The American Thyroid Association guidelines accept two methods of measuring thyrotropin receptor antibody levels as optional first-line tests in the workup of thyrotoxicosis:
- The thyroid-stimulating immunoglobulin bioassay (TSI), which detects only stimulating antibodies
- The thyrotropin-binding inhibitory immunoglobulin assay (TBII), which measures both stimulating and non-stimulating (blocking or neutral) autoantibodies
Ellen Marqusee, MD, an endocrinologist in the Thyroid Center of the Division of Endocrinology, Diabetes and Hypertension at Brigham and Women’s Hospital, Nathalie Silva de Morais, MD, PhD, an endocrinologist formerly in the Center, and colleagues found TSI and TBII performed similarly for discriminating Graves’ disease (GD) from other causes of thyrotoxicosis. In Endocrine Practice, they add that having the two tests done simultaneously was more beneficial than TSI alone but provided little benefit compared with TBII alone.
The researchers retrospectively studied 493 adults who had active thyrotoxicosis when TBII and TSI were performed simultaneously during clinical care between May 2015 and November 2017.
Before the evaluation of antibody status, the patients were classified into three groups according to clinical findings, radionuclide uptake during thyroid scintigraphy, and histopathologic data:
- Positive reference group—191 patients fulfilling the criteria for GD
- Negative reference group—40 patients who did not meet the criteria for GD but fulfilled the criteria for other causes of thyrotoxicosis
- Inconclusive group—262 patients who did not meet the criteria for either of the other groups
The principal findings were:
- TSI and TBII were concordant in 89% of cases and were strongly correlated (ρ=0.84; P<0.01)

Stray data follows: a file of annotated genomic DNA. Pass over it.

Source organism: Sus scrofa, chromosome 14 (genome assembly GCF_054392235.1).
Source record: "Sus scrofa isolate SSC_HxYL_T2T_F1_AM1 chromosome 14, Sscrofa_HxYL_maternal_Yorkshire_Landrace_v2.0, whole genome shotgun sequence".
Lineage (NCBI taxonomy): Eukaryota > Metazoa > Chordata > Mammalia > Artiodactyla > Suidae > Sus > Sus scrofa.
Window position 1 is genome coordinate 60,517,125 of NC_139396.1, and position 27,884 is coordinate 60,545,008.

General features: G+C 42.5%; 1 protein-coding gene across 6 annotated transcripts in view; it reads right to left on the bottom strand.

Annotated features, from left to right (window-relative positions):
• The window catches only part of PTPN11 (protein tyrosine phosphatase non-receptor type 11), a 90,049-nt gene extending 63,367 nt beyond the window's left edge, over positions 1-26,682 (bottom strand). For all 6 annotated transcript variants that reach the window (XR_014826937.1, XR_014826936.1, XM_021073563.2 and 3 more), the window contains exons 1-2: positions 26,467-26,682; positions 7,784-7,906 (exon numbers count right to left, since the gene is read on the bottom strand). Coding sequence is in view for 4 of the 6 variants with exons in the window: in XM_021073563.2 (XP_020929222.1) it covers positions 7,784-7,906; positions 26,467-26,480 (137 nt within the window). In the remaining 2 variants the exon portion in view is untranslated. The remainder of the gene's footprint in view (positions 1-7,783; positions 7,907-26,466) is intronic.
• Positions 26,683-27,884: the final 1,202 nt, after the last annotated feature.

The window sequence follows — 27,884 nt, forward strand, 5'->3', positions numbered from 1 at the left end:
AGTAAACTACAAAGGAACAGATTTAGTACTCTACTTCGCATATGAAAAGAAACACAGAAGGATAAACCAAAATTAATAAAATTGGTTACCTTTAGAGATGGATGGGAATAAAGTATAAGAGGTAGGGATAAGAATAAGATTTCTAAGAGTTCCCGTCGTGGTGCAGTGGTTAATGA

- Both tests showed good specificity (95%) and high positive predictive value for GD (TSI, 98.5%; TBII, 98.6%); the sensitivities were 70% and 74%, respectively, and the negative predictive values were 40% and 43%
- The combination of TSI and TBII was 81% accurate in diagnosing GD, whereas TBII alone was 77.5% accurate
- 21% of patients in the positive reference group tested negative on both TSI and TBII, whereas 8% of patients in the negative reference group had at least one positive TSI or TBII test
- The risk of a false-negative result was higher in patients with subclinical hyperthyroidism, longstanding thyrotoxicosis, absence of goiter or Graves’ ophthalmopathy, and, particularly, normal radionuclide uptake
Guidance for Patient Care
In the initial workup in the evaluation of patients with active thyrotoxicosis:
- TBII performed alone is slightly more accurate than TSI performed alone
- A positive TBII result is sufficient for a confident GD diagnosis (keeping in mind that some individuals with transient thyroiditis may manifest thyroid-stimulating hormone receptor autoantibodies)
- A negative TBII result does not exclude GD, especially in patients with mild or longstanding hyperthyroidism
- The combination of TSI and TBII could be reserved for patients with normal radionuclide uptake, subclinical thyrotoxicosis, no goiter, no Graves’ ophthalmopathy, and a longstanding clinical presentation
The results of either assay should be carefully interpreted in conjunction with other clinical information.